Feeds

Why do we say 'um', 'er', or 'ah' when we hesitate in speaking?

Umm ...

  • alert
  • submit to reddit

Securing Web Applications Made Simple and Scalable

(Asked by Tom Lanier of Austin, Texas)

Not everyone says "um", "er" or "ah" when they hesitate while speaking. It depends upon the language.

For example, speakers of Mandarin Chinese often say"zhege" which roughly translates as “this”. In English we say "um", "er", "ah", or other vocalisations for reasons that linguists are not entirely sure about. "Um", "er", and “ah” contain what linguists call "neutral vowel sounds" making them among the easiest sounds to make.

It may be that they can be said without a great deal of thought too. So that may be part of the answer. "Um", "er", and "ah" are what linguists call "fillers". "Fillers" help conversations continue smoothly.

Although we may not consciously realise it, in a two-person conversation, people speak by taking turns. When someone thinks it is their turn to talk, they do. Otherwise, they listen. A two-person conversation becomes like a tennis match. Inevitably there are short periods of silence as people pause to let the other person take over the speaking. But sometimes a speaker doesn’t want to give up their turn and instead wants a little extra time to think about what they’re going to say next. They use a “filler” to signal this.

When a listener hears the “filler”, they continue listening rather than start talking. “Um”, “er”, and “ah” are examples of phonemes. In linguistics, phonemes are the smallest meaningless speech sounds humans make. The smallest meaningful speech sounds humans make are called “morphemes”. Everything we humans say is either meaningless or meaningful. A lot of people never learn the difference. ®

Stephen Juan, Ph.D. is an anthropologist at the University of Sydney. Email your Odd Body questions to s.juan@edfac.usyd.edu.au

HP ProLiant Gen8: Integrated lifecycle automation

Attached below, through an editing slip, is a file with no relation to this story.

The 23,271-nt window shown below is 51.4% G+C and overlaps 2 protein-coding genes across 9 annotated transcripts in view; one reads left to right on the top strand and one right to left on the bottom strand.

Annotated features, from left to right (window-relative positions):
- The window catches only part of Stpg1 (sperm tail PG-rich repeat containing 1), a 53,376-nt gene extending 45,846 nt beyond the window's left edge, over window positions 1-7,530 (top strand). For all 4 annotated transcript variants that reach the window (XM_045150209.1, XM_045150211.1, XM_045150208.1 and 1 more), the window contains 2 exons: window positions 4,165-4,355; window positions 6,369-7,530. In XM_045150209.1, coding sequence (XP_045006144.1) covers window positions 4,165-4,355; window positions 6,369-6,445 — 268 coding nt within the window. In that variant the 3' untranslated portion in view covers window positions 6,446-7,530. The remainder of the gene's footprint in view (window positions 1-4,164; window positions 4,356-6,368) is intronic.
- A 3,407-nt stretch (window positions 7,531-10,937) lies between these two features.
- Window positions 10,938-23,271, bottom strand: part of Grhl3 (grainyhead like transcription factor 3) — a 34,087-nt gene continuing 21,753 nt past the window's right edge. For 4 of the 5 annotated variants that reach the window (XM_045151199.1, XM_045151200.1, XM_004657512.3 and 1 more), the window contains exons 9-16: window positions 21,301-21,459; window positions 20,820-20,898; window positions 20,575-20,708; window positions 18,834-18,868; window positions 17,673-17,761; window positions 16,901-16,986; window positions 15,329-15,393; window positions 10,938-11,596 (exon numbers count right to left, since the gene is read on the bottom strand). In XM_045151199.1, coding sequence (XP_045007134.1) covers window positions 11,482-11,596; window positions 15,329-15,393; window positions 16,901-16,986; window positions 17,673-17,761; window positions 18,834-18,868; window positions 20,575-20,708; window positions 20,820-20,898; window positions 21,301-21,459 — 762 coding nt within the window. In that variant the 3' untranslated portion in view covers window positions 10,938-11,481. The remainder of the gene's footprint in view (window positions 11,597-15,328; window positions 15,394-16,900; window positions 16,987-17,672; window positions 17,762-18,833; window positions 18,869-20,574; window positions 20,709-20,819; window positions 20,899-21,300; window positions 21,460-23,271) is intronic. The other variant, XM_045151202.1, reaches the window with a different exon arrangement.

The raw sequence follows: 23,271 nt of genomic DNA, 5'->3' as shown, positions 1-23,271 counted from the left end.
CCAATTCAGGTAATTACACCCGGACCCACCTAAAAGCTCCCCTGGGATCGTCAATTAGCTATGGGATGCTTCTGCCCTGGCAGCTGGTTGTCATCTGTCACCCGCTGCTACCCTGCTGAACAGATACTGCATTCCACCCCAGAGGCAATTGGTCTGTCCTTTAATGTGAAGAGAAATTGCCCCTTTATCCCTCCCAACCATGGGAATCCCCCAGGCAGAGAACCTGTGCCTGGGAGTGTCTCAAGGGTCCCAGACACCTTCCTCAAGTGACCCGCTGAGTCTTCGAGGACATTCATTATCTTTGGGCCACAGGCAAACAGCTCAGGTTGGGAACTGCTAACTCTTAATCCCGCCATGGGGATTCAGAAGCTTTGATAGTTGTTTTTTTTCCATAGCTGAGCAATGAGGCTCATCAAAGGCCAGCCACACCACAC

More from The Register

next story
Malaysian Airlines flight MH17 claimed lives of HIV/AIDS cure scientists
Researchers, advocates, health workers among those on shot-down plane
The Sun took a day off last week and made NO sunspots
Someone needs to get that lazy star cooking again before things get cold around here
Mwa-ha-ha-ha! Eccentric billionaire Musk gets his PRIVATE SPACEPORT
In the Lone Star State, perhaps appropriately enough
MARS NEEDS OCEANS to support life - and so do exoplanets
Just being in the Goldilocks zone doesn't mean there'll be anyone to eat the porridge
Diary note: Pluto's close-up is a year from … now!
New Horizons is less than a year from the dwarf planet
Forty-five years ago: FOOTPRINTS FOUND ON MOON
NASA won't be back any time soon, sadly
prev story

Whitepapers

Top three mobile application threats
Prevent sensitive data leakage over insecure channels or stolen mobile devices.
The Essential Guide to IT Transformation
ServiceNow discusses three IT transformations that can help CIO's automate IT services to transform IT and the enterprise.
Mobile application security vulnerability report
The alarming realities regarding the sheer number of applications vulnerable to attack, and the most common and easily addressable vulnerability errors.
How modern custom applications can spur business growth
Learn how to create, deploy and manage custom applications without consuming or expanding the need for scarce, expensive IT resources.
Consolidation: the foundation for IT and business transformation
In this whitepaper learn how effective consolidation of IT and business resources can enable multiple, meaningful business benefits.